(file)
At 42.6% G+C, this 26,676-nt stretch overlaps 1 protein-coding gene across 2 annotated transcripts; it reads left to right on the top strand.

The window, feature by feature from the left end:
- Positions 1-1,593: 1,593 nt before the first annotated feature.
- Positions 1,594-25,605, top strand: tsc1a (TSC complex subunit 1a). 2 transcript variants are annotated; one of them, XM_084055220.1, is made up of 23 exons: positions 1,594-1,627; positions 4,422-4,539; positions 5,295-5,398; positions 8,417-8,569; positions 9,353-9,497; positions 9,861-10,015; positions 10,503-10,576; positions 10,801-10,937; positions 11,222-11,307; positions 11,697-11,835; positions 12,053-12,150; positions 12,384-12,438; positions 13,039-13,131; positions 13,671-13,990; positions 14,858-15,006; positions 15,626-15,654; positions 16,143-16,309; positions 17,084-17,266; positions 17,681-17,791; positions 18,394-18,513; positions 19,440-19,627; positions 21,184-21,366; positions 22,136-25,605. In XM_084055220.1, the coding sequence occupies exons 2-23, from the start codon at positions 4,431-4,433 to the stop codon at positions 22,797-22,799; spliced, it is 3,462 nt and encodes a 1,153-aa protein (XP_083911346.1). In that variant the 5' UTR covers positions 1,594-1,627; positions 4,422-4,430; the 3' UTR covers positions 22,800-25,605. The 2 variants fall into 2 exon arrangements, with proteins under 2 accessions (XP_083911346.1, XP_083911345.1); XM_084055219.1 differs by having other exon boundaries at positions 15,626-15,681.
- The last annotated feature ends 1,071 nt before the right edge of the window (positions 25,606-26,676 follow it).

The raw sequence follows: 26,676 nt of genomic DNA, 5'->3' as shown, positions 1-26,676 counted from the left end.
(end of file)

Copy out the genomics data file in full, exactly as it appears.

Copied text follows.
At 42.6% G+C, this 26,676-nt stretch overlaps 1 protein-coding gene across 2 annotated transcripts; it reads left to right on the top strand.

The window, feature by feature from the left end:
- Positions 1-1,593: 1,593 nt before the first annotated feature.
- Positions 1,594-25,605, top strand: tsc1a (TSC complex subunit 1a). 2 transcript variants are annotated; one of them, XM_084055220.1, is made up of 23 exons: positions 1,594-1,627; positions 4,422-4,539; positions 5,295-5,398; positions 8,417-8,569; positions 9,353-9,497; positions 9,861-10,015; positions 10,503-10,576; positions 10,801-10,937; positions 11,222-11,307; positions 11,697-11,835; positions 12,053-12,150; positions 12,384-12,438; positions 13,039-13,131; positions 13,671-13,990; positions 14,858-15,006; positions 15,626-15,654; positions 16,143-16,309; positions 17,084-17,266; positions 17,681-17,791; positions 18,394-18,513; positions 19,440-19,627; positions 21,184-21,366; positions 22,136-25,605. In XM_084055220.1, the coding sequence occupies exons 2-23, from the start codon at positions 4,431-4,433 to the stop codon at positions 22,797-22,799; spliced, it is 3,462 nt and encodes a 1,153-aa protein (XP_083911346.1). In that variant the 5' UTR covers positions 1,594-1,627; positions 4,422-4,430; the 3' UTR covers positions 22,800-25,605. The 2 variants fall into 2 exon arrangements, with proteins under 2 accessions (XP_083911346.1, XP_083911345.1); XM_084055219.1 differs by having other exon boundaries at positions 15,626-15,681.
- The last annotated feature ends 1,071 nt before the right edge of the window (positions 25,606-26,676 follow it).

The raw sequence follows: 26,676 nt of genomic DNA, 5'->3' as shown, positions 1-26,676 counted from the left end.